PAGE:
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This is the definitive Permaculture design manual in print since 1988. It is the text book and curriculum for the 72-hour Certificate course in Permaculture Design. Written for teachers, students and designers, it follows on and greatly enlarges on the initial introductory texts, Permaculture One (1978) and Permaculture Two (1979) both of which are still in demand over twenty years after publication. Very little of the material found in this book is reproduced from the former texts. It covers design methodologies and strategies for both urban and rural applications describing property design and natural farming techniques. Topics include: design methods, understanding patterns in nature, climatic factors, water, soils, earthworks and their use in earth repair, techniques and design strategies for both urban and rural applications, the temperate climates, dry lands, cold climates, humid cool climates, humid tropics , trees and their energy transactions, aqua-culture, waste management, energy efficient architecture, legal strategies and trusts, effective working groups, right livelihood, money and finance, ethical investment. bio-regional organisation, effective aid.
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For those of us searching for an ecologically responsible lifestyle amid urban and suburban insanity, Bill Mollison has a real and exciting answer. This book is full of helpful advice presented in a very readable way. (The only problem might be getting stuck in the chapters on climates that don't concern you; just skip them until later!) The groundwork philosophy of permaculture is laid first, and the book moves from there to the practical business of actually designing one. The emphasis is on letting various plant and animal species work together as much as possible, to form a basically self-sustaining system from which people can reap a continual harvest, not only of food, but of interest and self-respect. What a prospect! It is certainly a very different one from what we young people have been taught to expect from life! This volume is much more complete in both the philosophy and the practice than were the original "Permaculture One" and "Permaculture Two." It is also much less focused on the Southern Hemisphere, which is helpful for North Americans trying to visualize their own permaculture. I can only hope that more people happen upon this book as I did and are themselves inspired to create a fulfilling life for themselves and their children.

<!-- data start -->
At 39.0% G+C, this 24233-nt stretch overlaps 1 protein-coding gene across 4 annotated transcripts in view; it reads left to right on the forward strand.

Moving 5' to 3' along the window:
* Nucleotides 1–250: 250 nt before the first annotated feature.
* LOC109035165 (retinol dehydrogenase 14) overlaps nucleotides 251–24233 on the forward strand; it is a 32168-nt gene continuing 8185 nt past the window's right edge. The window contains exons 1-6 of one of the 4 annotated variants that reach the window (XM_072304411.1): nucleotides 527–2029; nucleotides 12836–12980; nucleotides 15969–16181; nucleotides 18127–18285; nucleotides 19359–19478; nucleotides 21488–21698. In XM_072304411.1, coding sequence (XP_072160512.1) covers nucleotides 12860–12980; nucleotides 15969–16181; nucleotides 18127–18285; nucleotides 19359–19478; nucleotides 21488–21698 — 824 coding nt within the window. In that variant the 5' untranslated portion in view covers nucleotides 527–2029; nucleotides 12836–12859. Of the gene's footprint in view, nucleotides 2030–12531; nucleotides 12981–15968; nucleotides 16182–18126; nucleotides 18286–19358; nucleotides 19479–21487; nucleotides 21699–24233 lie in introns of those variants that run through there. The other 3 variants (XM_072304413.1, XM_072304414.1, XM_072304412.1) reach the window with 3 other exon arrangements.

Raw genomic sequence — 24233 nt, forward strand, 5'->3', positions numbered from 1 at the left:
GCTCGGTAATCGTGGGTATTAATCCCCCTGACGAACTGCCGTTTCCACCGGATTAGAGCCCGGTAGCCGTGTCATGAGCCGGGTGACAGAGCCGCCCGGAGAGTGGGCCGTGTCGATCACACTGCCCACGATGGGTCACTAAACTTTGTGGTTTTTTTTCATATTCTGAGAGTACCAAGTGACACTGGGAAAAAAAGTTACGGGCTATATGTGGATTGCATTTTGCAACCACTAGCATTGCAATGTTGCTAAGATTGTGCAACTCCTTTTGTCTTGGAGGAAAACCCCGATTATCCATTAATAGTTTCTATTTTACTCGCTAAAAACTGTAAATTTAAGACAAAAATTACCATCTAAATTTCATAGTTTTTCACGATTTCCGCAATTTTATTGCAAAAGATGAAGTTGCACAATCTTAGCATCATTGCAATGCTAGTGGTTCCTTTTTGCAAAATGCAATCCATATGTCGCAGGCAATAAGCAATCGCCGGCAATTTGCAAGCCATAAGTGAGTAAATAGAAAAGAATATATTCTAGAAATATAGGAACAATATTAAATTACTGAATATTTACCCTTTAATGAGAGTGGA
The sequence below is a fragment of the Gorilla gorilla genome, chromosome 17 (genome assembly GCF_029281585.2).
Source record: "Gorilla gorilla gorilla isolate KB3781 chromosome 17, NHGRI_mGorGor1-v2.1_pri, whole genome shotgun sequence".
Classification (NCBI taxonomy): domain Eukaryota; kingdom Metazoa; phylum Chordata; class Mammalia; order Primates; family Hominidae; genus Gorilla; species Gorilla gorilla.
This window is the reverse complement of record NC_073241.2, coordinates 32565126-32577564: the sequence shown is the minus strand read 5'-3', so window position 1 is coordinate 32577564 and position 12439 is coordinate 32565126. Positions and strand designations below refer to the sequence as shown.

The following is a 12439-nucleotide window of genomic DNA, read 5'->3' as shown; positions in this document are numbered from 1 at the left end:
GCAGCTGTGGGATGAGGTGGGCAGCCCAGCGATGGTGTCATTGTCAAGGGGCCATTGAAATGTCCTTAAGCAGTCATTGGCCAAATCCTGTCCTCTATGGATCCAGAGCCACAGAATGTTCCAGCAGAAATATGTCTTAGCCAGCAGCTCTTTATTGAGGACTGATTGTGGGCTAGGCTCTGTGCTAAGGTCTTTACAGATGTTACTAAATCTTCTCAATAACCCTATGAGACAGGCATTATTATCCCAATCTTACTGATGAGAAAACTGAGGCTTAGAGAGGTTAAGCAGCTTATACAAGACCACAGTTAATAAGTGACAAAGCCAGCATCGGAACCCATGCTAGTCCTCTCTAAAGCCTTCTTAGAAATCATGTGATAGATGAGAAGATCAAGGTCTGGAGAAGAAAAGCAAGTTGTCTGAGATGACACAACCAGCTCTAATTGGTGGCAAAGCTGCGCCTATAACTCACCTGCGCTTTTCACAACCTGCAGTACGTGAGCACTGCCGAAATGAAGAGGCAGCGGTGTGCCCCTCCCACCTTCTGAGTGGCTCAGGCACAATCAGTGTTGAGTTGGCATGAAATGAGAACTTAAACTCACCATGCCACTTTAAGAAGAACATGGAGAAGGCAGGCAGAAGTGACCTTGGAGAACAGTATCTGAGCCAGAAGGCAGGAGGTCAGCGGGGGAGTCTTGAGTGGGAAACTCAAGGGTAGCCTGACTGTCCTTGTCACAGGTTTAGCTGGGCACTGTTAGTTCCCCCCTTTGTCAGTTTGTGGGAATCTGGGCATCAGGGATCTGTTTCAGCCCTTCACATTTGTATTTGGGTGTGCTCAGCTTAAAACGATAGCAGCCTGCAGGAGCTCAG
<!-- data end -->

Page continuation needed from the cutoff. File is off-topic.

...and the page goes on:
Bill Mollison represents the most successful attempt to mainstream practical home-scale sustainable design principles. I found myself needing to do an enormous amount of supplementary research to actually understand what bill was talking about, but to explain them in depth here would have taken away from the thrust of the book - which is mainly to show you example after example (many on every page) at sustainable principles of design put into practice.
The book remains the best book on sustainability written to date. There are some aspects of his system that are lacking that I will briefly draw attention to. Understand that I deeply appreciate his genius, but I want to just mention that these other things need to be integrated into his system to be fully fully sustainable.
1) He doesn't pay enough attention to seed saving and plant breeding. A loss of seed diversity and a re-invigoration of seed savers is essential to truly sustainable self-sufficient design.
Seed to Seed - by Suzanne Ashworth and Kent Whealy
Breed your own Vegetable Varieties - by Carol Deppe
2) He very rarely mentions the role mushrooms and fungi can play in sustainability.
Mycelium Running: How Mushrooms Can Help Save the World by Paul Stamets
3) He doesn't stress the science behind it enough, which is fine, but leaves you asking sometimes... how do we know this is really ecologically sound? How can I NOT imitate mr. mollison but still create an ecologically sound system? Basically, Mollison's proscriptions are incredibly scientifically informed but not always scientifically explicit.Read more ›
Bill Mollison is an ecologist of the first rank. In 1981 he received the Right Livelihood Award--the Alternative Nobel Prize--for his work in environmental design. He and David Holmgren coined the word permaculture; Mollison has devoted his life to teaching the concept. Permaculture is humans working with, not against, nature. It's about causing land, water, plants and animals to synergistically cause multiple benefits and to improve an ecosystem simultaneously. It maximizes functional connections so that the many parts become a whole. To create permaculture design is to make the strongest possible statement of our eco-values, a resounding vote against current agribusiness practices. I have four of Mollison's books--this one has it all plus 129 color photos and a gazillion drawings by Andrew Jeeves. Here is complete knowledge to create your personal permaculture, a place to work and live in harmony with nature, a place that will nuture your body and your soul.
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